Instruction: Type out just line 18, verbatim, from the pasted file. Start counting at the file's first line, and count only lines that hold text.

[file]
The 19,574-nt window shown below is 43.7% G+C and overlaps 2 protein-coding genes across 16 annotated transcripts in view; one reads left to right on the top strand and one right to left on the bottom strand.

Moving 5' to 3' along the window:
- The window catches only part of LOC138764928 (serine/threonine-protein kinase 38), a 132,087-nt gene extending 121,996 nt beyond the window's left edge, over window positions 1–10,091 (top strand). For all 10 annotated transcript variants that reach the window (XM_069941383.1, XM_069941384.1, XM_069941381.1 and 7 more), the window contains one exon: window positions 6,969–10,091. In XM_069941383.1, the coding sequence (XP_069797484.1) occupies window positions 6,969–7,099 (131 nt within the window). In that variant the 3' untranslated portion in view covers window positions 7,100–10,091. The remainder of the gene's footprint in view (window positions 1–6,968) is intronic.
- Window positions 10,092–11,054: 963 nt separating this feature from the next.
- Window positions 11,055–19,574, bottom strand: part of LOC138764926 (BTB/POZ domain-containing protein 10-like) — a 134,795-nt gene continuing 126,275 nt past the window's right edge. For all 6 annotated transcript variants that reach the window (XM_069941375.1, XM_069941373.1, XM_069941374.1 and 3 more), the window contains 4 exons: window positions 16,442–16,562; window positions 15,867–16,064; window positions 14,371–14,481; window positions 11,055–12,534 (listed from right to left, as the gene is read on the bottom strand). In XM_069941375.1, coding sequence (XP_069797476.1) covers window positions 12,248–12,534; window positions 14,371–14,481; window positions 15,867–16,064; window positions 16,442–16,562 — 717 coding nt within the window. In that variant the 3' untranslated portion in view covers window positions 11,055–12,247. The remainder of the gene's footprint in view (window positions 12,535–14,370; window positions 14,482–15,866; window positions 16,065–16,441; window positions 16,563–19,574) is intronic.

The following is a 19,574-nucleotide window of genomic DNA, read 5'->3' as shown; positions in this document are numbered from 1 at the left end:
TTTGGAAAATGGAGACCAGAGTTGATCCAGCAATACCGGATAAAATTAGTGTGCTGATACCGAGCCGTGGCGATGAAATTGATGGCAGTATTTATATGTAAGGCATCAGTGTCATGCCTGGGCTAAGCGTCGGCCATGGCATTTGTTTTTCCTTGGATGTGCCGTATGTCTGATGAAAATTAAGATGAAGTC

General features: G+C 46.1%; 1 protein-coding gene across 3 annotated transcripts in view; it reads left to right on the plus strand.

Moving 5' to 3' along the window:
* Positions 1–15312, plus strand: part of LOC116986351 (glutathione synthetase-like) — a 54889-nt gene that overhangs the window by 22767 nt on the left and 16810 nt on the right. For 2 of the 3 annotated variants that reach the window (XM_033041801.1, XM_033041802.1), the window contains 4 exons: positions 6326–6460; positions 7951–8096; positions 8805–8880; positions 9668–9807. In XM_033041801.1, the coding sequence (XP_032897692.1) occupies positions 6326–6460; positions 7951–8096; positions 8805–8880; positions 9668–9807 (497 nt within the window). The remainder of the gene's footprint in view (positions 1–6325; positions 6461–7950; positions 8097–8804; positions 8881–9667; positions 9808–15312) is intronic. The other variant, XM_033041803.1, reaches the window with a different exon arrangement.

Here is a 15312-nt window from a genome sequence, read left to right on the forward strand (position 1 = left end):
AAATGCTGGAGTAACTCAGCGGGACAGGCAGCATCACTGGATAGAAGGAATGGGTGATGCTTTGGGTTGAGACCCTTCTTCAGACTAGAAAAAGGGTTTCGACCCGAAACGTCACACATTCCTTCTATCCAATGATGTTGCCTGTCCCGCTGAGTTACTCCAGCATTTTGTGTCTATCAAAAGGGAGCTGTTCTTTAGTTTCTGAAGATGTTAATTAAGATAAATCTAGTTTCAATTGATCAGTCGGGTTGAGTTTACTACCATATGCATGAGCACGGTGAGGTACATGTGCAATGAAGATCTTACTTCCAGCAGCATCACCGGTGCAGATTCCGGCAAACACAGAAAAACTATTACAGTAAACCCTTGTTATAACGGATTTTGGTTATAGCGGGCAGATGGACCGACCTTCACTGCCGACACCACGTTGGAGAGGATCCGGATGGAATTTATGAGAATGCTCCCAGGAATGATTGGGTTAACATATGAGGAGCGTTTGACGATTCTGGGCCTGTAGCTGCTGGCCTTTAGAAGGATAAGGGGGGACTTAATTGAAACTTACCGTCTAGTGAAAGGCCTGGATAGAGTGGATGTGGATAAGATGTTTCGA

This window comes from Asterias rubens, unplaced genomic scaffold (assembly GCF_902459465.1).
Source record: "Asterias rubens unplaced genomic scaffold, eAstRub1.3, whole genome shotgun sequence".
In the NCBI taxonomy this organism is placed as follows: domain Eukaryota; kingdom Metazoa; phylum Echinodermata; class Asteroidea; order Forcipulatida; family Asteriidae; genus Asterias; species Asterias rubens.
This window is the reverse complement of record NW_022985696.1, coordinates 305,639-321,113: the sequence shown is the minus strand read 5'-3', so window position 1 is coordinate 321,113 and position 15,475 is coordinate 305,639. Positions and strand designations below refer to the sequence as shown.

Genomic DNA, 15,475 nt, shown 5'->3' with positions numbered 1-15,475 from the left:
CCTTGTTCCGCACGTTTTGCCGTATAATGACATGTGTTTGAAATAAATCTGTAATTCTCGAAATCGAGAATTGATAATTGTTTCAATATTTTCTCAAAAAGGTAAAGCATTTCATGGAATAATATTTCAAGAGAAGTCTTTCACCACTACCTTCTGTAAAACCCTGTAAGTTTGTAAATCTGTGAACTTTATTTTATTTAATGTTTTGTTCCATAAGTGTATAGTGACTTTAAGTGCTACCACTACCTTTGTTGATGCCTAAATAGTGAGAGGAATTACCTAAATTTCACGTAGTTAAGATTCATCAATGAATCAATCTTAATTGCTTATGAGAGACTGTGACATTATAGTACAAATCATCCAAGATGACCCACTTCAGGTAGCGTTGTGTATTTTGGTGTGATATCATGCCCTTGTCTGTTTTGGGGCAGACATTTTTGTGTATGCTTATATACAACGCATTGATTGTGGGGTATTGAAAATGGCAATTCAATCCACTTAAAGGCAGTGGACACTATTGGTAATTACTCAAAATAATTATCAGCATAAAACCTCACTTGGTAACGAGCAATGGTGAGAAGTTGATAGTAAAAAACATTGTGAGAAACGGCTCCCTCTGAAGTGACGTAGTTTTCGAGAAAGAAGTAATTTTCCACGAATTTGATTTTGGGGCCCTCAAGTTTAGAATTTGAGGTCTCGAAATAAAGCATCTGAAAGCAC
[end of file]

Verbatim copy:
CCTTGTTCCGCACGTTTTGCCGTATAATGACATGTGTTTGAAATAAATCTGTAATTCTCGAAATCGAGAATTGATAATTGTTTCAATATTTTCTCAAAAAGGTAAAGCATTTCATGGAATAATATTTCAAGAGAAGTCTTTCACCACTACCTTCTGTAAAACCCTGTAAGTTTGTAAATCTGTGAACTTTATTTTATTTAATGTTTTGTTCCATAAGTGTATAGTGACTTTAAGTGCTACCACTACCTTTGTTGATGCCTAAATAGTGAGAGGAATTACCTAAATTTCACGTAGTTAAGATTCATCAATGAATCAATCTTAATTGCTTATGAGAGACTGTGACATTATAGTACAAATCATCCAAGATGACCCACTTCAGGTAGCGTTGTGTATTTTGGTGTGATATCATGCCCTTGTCTGTTTTGGGGCAGACATTTTTGTGTATGCTTATATACAACGCATTGATTGTGGGGTATTGAAAATGGCAATTCAATCCACTTAAAGGCAGTGGACACTATTGGTAATTACTCAAAATAATTATCAGCATAAAACCTCACTTGGTAACGAGCAATGGTGAGAAGTTGATAGTAAAAAACATTGTGAGAAACGGCTCCCTCTGAAGTGACGTAGTTTTCGAGAAAGAAGTAATTTTCCACGAATTTGATTTTGGGGCCCTCAAGTTTAGAATTTGAGGTCTCGAAATAAAGCATCTGAAAGCAC